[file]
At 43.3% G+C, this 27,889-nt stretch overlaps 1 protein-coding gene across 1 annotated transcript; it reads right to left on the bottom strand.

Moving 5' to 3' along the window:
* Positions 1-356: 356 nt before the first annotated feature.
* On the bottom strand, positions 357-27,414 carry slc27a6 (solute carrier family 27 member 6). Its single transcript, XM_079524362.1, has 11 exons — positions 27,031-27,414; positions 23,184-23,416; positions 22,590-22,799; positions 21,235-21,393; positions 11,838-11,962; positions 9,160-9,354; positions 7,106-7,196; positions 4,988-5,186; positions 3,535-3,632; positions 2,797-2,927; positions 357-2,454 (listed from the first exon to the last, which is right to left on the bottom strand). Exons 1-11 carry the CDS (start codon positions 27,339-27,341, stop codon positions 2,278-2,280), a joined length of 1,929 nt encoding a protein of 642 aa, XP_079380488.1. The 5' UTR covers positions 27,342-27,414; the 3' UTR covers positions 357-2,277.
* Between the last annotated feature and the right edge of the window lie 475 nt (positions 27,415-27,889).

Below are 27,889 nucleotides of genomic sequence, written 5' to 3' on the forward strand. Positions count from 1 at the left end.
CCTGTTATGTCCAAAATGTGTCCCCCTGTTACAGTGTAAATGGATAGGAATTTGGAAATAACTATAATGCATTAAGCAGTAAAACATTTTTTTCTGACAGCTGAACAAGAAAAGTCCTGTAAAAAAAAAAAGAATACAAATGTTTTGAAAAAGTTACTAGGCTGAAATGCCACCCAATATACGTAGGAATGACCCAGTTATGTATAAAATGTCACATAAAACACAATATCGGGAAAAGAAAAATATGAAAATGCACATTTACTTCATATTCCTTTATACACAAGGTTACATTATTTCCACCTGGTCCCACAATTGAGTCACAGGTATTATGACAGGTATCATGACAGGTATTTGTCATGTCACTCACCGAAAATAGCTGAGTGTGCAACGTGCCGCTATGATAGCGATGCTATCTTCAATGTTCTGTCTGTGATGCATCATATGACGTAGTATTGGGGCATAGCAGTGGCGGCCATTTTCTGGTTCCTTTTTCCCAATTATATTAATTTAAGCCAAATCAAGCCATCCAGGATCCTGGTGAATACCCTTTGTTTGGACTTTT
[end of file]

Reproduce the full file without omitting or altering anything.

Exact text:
At 43.3% G+C, this 27,889-nt stretch overlaps 1 protein-coding gene across 1 annotated transcript; it reads right to left on the bottom strand.

Moving 5' to 3' along the window:
* Positions 1-356: 356 nt before the first annotated feature.
* On the bottom strand, positions 357-27,414 carry slc27a6 (solute carrier family 27 member 6). Its single transcript, XM_079524362.1, has 11 exons — positions 27,031-27,414; positions 23,184-23,416; positions 22,590-22,799; positions 21,235-21,393; positions 11,838-11,962; positions 9,160-9,354; positions 7,106-7,196; positions 4,988-5,186; positions 3,535-3,632; positions 2,797-2,927; positions 357-2,454 (listed from the first exon to the last, which is right to left on the bottom strand). Exons 1-11 carry the CDS (start codon positions 27,339-27,341, stop codon positions 2,278-2,280), a joined length of 1,929 nt encoding a protein of 642 aa, XP_079380488.1. The 5' UTR covers positions 27,342-27,414; the 3' UTR covers positions 357-2,277.
* Between the last annotated feature and the right edge of the window lie 475 nt (positions 27,415-27,889).

Below are 27,889 nucleotides of genomic sequence, written 5' to 3' on the forward strand. Positions count from 1 at the left end.
CCTGTTATGTCCAAAATGTGTCCCCCTGTTACAGTGTAAATGGATAGGAATTTGGAAATAACTATAATGCATTAAGCAGTAAAACATTTTTTTCTGACAGCTGAACAAGAAAAGTCCTGTAAAAAAAAAAAGAATACAAATGTTTTGAAAAAGTTACTAGGCTGAAATGCCACCCAATATACGTAGGAATGACCCAGTTATGTATAAAATGTCACATAAAACACAATATCGGGAAAAGAAAAATATGAAAATGCACATTTACTTCATATTCCTTTATACACAAGGTTACATTATTTCCACCTGGTCCCACAATTGAGTCACAGGTATTATGACAGGTATCATGACAGGTATTTGTCATGTCACTCACCGAAAATAGCTGAGTGTGCAACGTGCCGCTATGATAGCGATGCTATCTTCAATGTTCTGTCTGTGATGCATCATATGACGTAGTATTGGGGCATAGCAGTGGCGGCCATTTTCTGGTTCCTTTTTCCCAATTATATTAATTTAAGCCAAATCAAGCCATCCAGGATCCTGGTGAATACCCTTTGTTTGGACTTTT